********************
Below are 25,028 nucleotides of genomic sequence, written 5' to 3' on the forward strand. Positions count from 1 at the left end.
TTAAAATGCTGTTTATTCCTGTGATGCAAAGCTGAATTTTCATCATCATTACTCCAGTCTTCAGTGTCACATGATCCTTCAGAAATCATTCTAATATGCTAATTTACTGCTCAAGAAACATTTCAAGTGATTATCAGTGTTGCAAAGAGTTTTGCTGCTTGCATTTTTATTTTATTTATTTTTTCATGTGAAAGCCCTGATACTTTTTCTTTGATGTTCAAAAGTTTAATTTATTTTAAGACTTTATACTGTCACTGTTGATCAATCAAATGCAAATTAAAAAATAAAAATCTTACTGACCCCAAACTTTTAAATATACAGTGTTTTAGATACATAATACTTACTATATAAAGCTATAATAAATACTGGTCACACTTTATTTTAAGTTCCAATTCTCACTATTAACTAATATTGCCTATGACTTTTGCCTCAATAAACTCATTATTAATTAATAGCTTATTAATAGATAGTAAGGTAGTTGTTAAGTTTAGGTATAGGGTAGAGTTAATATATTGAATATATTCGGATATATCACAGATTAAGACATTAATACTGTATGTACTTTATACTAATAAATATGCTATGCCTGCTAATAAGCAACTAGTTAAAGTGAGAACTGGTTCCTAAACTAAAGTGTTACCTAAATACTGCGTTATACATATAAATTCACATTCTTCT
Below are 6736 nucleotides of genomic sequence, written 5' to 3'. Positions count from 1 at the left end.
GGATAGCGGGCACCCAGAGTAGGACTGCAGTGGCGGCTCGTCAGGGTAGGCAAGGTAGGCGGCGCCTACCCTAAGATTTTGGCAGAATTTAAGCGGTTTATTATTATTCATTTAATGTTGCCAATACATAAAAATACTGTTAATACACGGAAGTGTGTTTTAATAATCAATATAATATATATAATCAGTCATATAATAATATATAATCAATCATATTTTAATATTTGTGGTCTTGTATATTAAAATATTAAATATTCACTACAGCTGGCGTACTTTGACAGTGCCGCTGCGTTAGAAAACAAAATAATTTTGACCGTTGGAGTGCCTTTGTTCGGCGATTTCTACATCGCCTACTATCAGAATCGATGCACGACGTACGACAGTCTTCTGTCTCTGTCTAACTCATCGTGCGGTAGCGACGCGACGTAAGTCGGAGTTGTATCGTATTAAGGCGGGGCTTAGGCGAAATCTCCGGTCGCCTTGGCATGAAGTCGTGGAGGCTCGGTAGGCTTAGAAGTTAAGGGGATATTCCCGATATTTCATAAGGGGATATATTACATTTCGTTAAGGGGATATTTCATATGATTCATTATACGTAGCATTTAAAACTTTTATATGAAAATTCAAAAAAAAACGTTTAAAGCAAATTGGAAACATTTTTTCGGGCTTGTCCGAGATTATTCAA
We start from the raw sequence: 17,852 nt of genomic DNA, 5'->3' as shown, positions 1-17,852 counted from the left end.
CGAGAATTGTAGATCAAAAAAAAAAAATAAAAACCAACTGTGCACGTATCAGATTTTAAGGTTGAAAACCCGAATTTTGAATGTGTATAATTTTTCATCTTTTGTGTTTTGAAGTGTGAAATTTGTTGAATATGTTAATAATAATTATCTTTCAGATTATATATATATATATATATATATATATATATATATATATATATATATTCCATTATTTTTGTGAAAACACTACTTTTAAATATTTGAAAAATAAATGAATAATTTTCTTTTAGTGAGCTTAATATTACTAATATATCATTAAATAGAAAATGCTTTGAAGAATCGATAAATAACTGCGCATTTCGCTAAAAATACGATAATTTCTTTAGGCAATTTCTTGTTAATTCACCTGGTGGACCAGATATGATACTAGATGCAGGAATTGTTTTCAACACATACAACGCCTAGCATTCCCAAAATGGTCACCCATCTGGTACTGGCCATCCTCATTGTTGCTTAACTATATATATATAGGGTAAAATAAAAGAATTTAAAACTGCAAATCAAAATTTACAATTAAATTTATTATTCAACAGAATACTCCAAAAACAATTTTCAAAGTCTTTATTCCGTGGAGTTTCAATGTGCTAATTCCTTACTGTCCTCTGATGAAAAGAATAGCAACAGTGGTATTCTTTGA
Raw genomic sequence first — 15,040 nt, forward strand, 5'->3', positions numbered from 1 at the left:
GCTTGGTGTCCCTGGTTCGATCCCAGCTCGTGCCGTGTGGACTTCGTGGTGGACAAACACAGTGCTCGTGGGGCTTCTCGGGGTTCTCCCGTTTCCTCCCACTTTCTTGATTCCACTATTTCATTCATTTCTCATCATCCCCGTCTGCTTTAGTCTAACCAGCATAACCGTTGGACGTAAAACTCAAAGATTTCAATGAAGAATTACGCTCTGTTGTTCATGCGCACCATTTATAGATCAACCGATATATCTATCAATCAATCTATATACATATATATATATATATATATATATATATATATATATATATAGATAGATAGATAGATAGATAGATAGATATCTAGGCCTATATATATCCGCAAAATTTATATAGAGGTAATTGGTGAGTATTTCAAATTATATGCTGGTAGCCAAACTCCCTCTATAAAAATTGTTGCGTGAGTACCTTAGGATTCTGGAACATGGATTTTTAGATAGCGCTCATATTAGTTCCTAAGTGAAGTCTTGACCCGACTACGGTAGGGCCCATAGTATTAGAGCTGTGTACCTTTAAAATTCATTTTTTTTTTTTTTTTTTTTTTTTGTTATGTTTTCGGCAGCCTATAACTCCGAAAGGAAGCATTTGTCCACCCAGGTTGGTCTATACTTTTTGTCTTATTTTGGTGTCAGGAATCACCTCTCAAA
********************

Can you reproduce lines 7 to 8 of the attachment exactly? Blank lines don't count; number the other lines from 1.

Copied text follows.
Raw genomic sequence first — 15,040 nt, forward strand, 5'->3', positions numbered from 1 at the left:
GCTTGGTGTCCCTGGTTCGATCCCAGCTCGTGCCGTGTGGACTTCGTGGTGGACAAACACAGTGCTCGTGGGGCTTCTCGGGGTTCTCCCGTTTCCTCCCACTTTCTTGATTCCACTATTTCATTCATTTCTCATCATCCCCGTCTGCTTTAGTCTAACCAGCATAACCGTTGGACGTAAAACTCAAAGATTTCAATGAAGAATTACGCTCTGTTGTTCATGCGCACCATTTATAGATCAACCGATATATCTATCAATCAATCTATATACATATATATATATATATATATATATATATATATATATATATAGATAGATAGATAGATAGATAGATAGATATCTAGGCCTATATATATCCGCAAAATTTATATAGAGGTAATTGGTGAGTATTTCAAATTATATGCTGGTAGCCAAACTCCCTCTATAAAAATTGTTGCGTGAGTACCTTAGGATTCTGGAACATGGATTTTTAGATAGCGCTCATATTAGTTCCTAAGTGAAGTCTTGACCCGACTACGGTAGGGCCCATAGTATTAGAGCTGTGTACCTTTAAAATTCATTTTTTTTTTTTTTTTTTTTTTTTGTTATGTTTTCGGCAGCCTATAACTCCGAAAGGAAGCATTTGTCCACCCAGGTTGGTCTATACTTTTTGTCTTATTTTGGTGTCAGGAATCACCTCTCAAA